My family and I continue to hunker down–like everyone is supposed to. Bartered beer for toilet paper with our friends/neighbors yesterday. Oregon Gov. Kate Brown finally announced a shelter in place order Monday, most likely as a response to the bozos that flooded small rural and beach towns over the weekend as their way of social distancing. We’re trying to do takeout once a week from local restaurants to help them weather this unprecedented storm. The fed and local governments better get those emergency stimulus packages passed before the natives get restless, and we have to deal with a whole new set of problems.
Mostly, I want to say thank you to my mom for approaching her boss yesterday about her concerns about continuing work at the grocery store she’s been with for years. They happily laid her off so she can collect unemployment, and sent her off with a small party and a bunch of beer and toilet paper. Thank you, mom, for taking this seriously. Happy retirement. I love you. I’ll listen to some Billy Squier and drink a beer in your honor today.
(CBS Records, 1969)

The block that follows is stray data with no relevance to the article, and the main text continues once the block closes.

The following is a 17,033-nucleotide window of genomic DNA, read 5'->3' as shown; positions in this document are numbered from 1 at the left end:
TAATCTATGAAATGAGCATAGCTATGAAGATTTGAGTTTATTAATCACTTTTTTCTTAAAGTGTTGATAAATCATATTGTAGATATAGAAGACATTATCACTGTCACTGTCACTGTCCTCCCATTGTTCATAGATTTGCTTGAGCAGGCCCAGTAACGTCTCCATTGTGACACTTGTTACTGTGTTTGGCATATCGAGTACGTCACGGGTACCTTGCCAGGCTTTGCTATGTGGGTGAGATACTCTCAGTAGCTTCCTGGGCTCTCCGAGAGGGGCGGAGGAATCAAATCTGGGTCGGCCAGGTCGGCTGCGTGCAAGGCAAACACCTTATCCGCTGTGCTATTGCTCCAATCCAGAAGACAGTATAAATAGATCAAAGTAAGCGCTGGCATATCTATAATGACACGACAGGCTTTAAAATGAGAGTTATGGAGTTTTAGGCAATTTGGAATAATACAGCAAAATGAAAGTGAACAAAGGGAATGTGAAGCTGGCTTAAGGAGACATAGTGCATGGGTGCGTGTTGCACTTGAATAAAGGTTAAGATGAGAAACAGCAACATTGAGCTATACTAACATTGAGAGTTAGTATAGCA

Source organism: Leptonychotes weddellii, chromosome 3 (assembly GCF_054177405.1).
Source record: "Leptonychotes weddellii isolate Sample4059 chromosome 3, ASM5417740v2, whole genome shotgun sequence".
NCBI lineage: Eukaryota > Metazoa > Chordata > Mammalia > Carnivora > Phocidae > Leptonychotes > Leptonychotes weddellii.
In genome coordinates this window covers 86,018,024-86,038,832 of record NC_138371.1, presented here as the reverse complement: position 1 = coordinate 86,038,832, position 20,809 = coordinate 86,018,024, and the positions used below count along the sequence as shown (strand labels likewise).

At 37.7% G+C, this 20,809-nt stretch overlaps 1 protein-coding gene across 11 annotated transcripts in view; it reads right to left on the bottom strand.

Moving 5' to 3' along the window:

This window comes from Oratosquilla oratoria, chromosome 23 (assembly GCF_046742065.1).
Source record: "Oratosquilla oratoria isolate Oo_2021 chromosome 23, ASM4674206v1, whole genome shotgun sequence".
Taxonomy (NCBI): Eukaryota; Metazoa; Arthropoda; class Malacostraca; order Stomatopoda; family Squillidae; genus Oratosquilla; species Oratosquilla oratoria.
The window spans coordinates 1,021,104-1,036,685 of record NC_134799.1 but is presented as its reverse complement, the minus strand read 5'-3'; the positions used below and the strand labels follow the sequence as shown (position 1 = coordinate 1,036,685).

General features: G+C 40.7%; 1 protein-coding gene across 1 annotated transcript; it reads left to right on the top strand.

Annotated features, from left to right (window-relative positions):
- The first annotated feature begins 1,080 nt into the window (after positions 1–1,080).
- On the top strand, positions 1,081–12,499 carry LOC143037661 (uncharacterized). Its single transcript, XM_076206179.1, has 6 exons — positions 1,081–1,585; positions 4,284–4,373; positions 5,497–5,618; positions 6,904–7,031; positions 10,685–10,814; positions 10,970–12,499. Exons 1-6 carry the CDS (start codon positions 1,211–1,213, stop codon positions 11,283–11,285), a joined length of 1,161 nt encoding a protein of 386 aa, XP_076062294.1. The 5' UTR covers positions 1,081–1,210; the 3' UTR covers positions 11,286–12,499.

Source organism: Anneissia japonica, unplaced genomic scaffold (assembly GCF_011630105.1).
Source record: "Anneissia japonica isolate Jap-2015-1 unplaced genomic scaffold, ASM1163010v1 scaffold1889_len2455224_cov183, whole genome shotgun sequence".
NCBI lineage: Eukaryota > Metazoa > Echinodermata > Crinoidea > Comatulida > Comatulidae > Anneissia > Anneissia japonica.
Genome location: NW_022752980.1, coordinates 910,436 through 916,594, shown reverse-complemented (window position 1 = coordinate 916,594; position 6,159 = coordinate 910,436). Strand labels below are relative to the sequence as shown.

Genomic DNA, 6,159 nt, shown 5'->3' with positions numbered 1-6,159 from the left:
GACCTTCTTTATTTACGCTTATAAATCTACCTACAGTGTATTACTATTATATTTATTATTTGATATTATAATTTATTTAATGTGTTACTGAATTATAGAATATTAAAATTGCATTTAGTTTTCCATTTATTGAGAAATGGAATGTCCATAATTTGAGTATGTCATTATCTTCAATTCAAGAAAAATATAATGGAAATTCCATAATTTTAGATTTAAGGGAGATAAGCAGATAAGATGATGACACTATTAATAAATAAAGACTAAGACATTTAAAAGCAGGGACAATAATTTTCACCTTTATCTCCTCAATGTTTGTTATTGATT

Terry Riley’s music still sounds as otherworldly as it did when it was released. Now wrap your head around the fact his best-known work In C came out in 1964–19-fucking-64! Some perspective: It was the dawn of the British Invasion, and teenyboppers were dancing (at safe and appropriate social distances) to “I Wanna Hold Your Hand” and “Baby Love.” By the time Riley released A Rainbow in Curved Air in 1969, music was growing more adventurous…and it was still light years ahead of its time. This record remains a perfect specimen of minimalist electronic ambient music, influenced as much by Indian classical music (most notably singer Pandit Pran Nath) as it was the psychedelics Riley was ingesting. “[Drugs] had a big impact on the way I conceived a musical form,” Riley told me last year (in what ended up being the final piece I wrote for the CN&R). “It took me into details of music that I hadn’t seen before. It blew things up, like a big magnifying glass.” You don’t have to do drugs in order to enjoy Riley’s music, but it’d be a lot cooler if you did.